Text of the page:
How do different regions handle snow retention?

For practical purposes we can divide the USA land mass into areas of high, medium and light snow precipitation (North to South). Each has its own way of dealing with snow.  

Northern USA – Heavy Snow Loads

Up North, we want snow off the roof, ASAP. If it freezes in place and snows repeatedly, there is a danger of the roof collapsing under the weight. The ground around a house is usually frozen for the winter months so the foundations are not  vulnerable to snow-melt. The snow can be removed with a large snow-shovel and a couple of miniatures. Better yet, you can watch through the window as a snow-plow whisks it away, and drink something a little more sophisticated. So good snow-retention up North is No Retention. This is expedited by means of a “snow pan”, covering the lowest two or three feet of a slate roof. A snow-pan can be a standing or flat-seam metal roof.  The metal of the pan absorbs radiant heat from the sun, which warms the snow and spills it to the ground. These roofs tend not to have gutters, nor do the houses have surrounding shrubbery. Just a good clear run for a snow plow.

Middle USA – Moderate snow loads

In the medium snow range, with a greater repetition of the freeze-thaw cycle, a snow pile is to be avoided around the foundation wall. Soaking the ground can cause subsidence (the gradual caving in or sinking of an area of land). It’s better kept on the roof and allowed to melt off as water, via gutters and spouting. Unlike the North we don’t know much what to do with it on the ground, anyway. Here, snow-retention comes into play. This is achieved with snow rails, snow boards or snow guards. Anything to trap the snow on the roof. This saves gutters from being torn down, parked cars from being destroyed, and homeowners from being buried while casting about for their newspaper.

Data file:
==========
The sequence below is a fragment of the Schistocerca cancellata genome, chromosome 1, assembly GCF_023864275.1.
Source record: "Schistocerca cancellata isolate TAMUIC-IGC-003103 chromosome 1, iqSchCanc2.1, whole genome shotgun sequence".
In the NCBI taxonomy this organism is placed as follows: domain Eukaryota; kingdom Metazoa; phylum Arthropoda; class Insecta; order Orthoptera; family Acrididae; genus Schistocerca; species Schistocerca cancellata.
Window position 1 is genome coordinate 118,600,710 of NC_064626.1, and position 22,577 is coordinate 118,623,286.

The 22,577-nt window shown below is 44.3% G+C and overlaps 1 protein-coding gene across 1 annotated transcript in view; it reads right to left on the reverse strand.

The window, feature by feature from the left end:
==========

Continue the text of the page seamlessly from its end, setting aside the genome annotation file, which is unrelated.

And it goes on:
Southern USA – Little to no snow

Virtually no snow retention is installed or needed for that matter.  When snow falls, it is as if the apocalypse has occurred.    

Ice Dams – a roof’s worst enemy

An ice dam is a major problem for roofing systems.  It occurs when water or snow freezes at the eave of a roof.  This causes melting snow to build up behind the “dam” and force water up the roof surface.  This can often be the cause for a leaking roof during the winter season and can generally be avoided with the proper snow retention.  
Interior heat, inside the building envelope, will always escape through the attic to some extent and warm the roof. In addition, whatever radiant heat from the sun is absorbed into the roofing material will help melt the snow. However, at the eave, where melted snow from above begins to pile up, the temperature is cooler-no house heat or radiant heat after nightfall- especially on eaves that extend well past the building envelope. The snow and ice can re-freeze, forming an ice-dam. This is the most damaging snow event, trapping melting snow on the roof and if the dam does slide off, potentially causing great damage.